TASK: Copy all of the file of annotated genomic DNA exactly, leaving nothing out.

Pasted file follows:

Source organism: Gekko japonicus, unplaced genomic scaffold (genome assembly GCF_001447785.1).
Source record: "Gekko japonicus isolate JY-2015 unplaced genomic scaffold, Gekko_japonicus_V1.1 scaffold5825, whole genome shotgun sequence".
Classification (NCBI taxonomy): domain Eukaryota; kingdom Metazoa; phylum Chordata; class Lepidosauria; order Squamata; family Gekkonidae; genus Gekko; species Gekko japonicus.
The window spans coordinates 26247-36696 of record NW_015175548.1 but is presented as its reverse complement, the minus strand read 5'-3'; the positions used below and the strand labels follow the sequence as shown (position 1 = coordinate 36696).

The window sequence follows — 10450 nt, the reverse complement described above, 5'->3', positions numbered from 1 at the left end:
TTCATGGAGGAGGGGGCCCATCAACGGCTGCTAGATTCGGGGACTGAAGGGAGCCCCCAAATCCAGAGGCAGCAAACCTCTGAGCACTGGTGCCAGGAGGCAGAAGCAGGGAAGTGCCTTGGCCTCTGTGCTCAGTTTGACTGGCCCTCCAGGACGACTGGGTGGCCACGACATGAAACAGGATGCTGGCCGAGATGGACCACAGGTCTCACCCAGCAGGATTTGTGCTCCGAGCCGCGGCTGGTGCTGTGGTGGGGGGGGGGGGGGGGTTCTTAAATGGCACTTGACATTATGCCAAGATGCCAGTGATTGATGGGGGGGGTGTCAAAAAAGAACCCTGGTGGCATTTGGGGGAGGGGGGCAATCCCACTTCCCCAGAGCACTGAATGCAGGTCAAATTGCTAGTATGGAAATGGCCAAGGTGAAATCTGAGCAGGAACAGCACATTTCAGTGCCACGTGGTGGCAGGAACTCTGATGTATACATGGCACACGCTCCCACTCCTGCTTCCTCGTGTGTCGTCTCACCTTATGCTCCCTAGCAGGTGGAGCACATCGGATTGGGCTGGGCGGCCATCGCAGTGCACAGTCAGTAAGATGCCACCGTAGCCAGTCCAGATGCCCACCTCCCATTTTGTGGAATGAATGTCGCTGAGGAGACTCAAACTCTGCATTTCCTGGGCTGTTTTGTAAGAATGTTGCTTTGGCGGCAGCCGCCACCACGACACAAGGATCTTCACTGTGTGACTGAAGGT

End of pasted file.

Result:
Source organism: Gekko japonicus, unplaced genomic scaffold (genome assembly GCF_001447785.1).
Source record: "Gekko japonicus isolate JY-2015 unplaced genomic scaffold, Gekko_japonicus_V1.1 scaffold5825, whole genome shotgun sequence".
Classification (NCBI taxonomy): domain Eukaryota; kingdom Metazoa; phylum Chordata; class Lepidosauria; order Squamata; family Gekkonidae; genus Gekko; species Gekko japonicus.
The window spans coordinates 26247-36696 of record NW_015175548.1 but is presented as its reverse complement, the minus strand read 5'-3'; the positions used below and the strand labels follow the sequence as shown (position 1 = coordinate 36696).

The window sequence follows — 10450 nt, the reverse complement described above, 5'->3', positions numbered from 1 at the left end:
TTCATGGAGGAGGGGGCCCATCAACGGCTGCTAGATTCGGGGACTGAAGGGAGCCCCCAAATCCAGAGGCAGCAAACCTCTGAGCACTGGTGCCAGGAGGCAGAAGCAGGGAAGTGCCTTGGCCTCTGTGCTCAGTTTGACTGGCCCTCCAGGACGACTGGGTGGCCACGACATGAAACAGGATGCTGGCCGAGATGGACCACAGGTCTCACCCAGCAGGATTTGTGCTCCGAGCCGCGGCTGGTGCTGTGGTGGGGGGGGGGGGGGGGTTCTTAAATGGCACTTGACATTATGCCAAGATGCCAGTGATTGATGGGGGGGGTGTCAAAAAAGAACCCTGGTGGCATTTGGGGGAGGGGGGCAATCCCACTTCCCCAGAGCACTGAATGCAGGTCAAATTGCTAGTATGGAAATGGCCAAGGTGAAATCTGAGCAGGAACAGCACATTTCAGTGCCACGTGGTGGCAGGAACTCTGATGTATACATGGCACACGCTCCCACTCCTGCTTCCTCGTGTGTCGTCTCACCTTATGCTCCCTAGCAGGTGGAGCACATCGGATTGGGCTGGGCGGCCATCGCAGTGCACAGTCAGTAAGATGCCACCGTAGCCAGTCCAGATGCCCACCTCCCATTTTGTGGAATGAATGTCGCTGAGGAGACTCAAACTCTGCATTTCCTGGGCTGTTTTGTAAGAATGTTGCTTTGGCGGCAGCCGCCACCACGACACAAGGATCTTCACTGTGTGACTGAAGGT